Wednesday, 15 September 2010

Sweet spot

This is about sweet spots and why we shouldn't ignore them

At 7:30pm yesterday, I met my best friend for a drink.  I'd just left work and felt tired, but in a happy way; that tiredness you feel after a long walk in the country, or after a game of football you just won.  As I sat waiting with my pint of Guinness, I started to think about why I felt this way.  I knew pretty quickly, it was because I'd been great that day, I'd hit a sweet spot.  I wish I was great every day, but I'm not. This time, I thought, I would try to work out why today had been so good, and see if I could recreate it.

If you're interested in what my day consisted of, I've put it below*, but knowing what made me hit my sweet spot is only going to help me.  What might help managers and workers alike is to think about when they last had a great day.  When did your team last hit a sweet spot? What did you do when it happened?

After a great holiday we have photographs and we reminisce about the great times we had.  Maybe at work we should do something similar.  Take time to reminisce about those sweet spots just after they've happened, and maybe the process of thinking about them will make them a little more likely to happen again.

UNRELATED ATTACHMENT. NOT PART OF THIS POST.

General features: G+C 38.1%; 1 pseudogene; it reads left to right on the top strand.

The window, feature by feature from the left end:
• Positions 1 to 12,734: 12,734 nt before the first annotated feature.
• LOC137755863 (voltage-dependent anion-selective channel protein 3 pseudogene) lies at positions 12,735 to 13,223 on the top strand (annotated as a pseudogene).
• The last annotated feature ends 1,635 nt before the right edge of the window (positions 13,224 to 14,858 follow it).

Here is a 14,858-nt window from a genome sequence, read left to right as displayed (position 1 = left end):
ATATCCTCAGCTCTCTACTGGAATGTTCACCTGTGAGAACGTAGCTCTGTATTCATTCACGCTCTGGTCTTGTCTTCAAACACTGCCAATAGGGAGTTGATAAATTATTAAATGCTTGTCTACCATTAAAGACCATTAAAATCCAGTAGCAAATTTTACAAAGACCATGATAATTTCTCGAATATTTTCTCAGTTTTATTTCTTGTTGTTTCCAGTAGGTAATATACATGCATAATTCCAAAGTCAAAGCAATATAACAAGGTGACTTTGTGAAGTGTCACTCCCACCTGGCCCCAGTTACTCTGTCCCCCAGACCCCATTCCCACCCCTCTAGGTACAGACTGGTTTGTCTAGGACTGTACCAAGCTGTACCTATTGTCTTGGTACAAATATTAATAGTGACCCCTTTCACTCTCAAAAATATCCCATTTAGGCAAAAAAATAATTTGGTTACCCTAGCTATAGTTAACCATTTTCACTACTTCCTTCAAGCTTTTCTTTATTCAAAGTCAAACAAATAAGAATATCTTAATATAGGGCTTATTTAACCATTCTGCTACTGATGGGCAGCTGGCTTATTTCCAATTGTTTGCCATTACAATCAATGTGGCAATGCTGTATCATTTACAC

p.s. if you haven't had any sweet spots... it's time to make a change.

* My "great" day had: a well prepared meeting, a quickly minuted and documented plan for change under time pressure, a creative idea outside of work that I didn't ignore, some consultancy that reminded me where I'd been, a productive creative process that had beautiful logic to it, and finally a slightly late finish so that I had documented that creative process and shared it.  My day didn't include any doubt over what work I should do next.

15 comments:

  1. Live long and prosper Myster Lar!

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  2. I think that everyone like candies. That is a kind of some universal thing. I hope that you'll change more materials here.

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